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The London Westminster attack perpetrated by Khalid Masood must be a “wake-up call” for technology giants over their efforts to tackle terrorist content online, the acting head of Scotland Yard has warned.

Craig Mackey delivered a stark message to platforms which have come under fire for hosting extremist material, calling on them to grasp what it means to “put your own house in order”.

According to, Facebook, Google and Twitter are among firms that have repeatedly faced calls to do more to detect and remove jihadist and other extreme videos and web pages.

Appearing at the London Assembly’s Police and Crime Committee, Mackey, the acting commissioner of the Metropolitan Police, said: “If you are going to have ethical statements and talk about operating in an ethical way it actually has to mean something.”

The debate flared up after it emerged that information on how to mount an attack was easily accessible online.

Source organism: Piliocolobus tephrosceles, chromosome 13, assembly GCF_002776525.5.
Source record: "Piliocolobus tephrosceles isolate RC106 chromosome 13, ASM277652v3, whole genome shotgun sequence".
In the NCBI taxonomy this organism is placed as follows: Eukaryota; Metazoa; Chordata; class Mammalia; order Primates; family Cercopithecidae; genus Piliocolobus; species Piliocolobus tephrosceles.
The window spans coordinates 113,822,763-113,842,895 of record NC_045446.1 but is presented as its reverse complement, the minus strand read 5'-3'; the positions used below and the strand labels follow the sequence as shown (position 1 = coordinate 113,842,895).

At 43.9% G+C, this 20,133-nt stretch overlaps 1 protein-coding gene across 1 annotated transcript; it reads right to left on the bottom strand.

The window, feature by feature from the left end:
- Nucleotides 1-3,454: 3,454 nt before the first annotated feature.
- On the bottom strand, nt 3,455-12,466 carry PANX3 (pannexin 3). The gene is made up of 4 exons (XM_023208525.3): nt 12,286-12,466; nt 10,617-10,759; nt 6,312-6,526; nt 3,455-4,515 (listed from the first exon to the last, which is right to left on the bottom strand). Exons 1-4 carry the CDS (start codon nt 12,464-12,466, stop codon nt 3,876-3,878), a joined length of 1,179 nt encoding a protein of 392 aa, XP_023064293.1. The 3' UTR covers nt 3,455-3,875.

A furore over security services’ access to terrorists’ communications erupted following reports that Khalid Masood’s phone connected with encrypted messaging service WhatsApp just before the attack.

Mr Mackey said investigators are examining an “enormous” volume of digital information, including some in “secure applications”.

He said: “We work hard with the industry to highlight some of the challenges of these very secure applications.

“It’s a challenge when you are dealing with companies that are global by their very nature because they don’t always operate under the same legal framework as us.”

WhatsApp has said it is “co-operating with law enforcement as they continue their investigations”.

Detectives believe Masood acted alone in executing the attack but are continuing to investigate whether anyone else was involved in any way.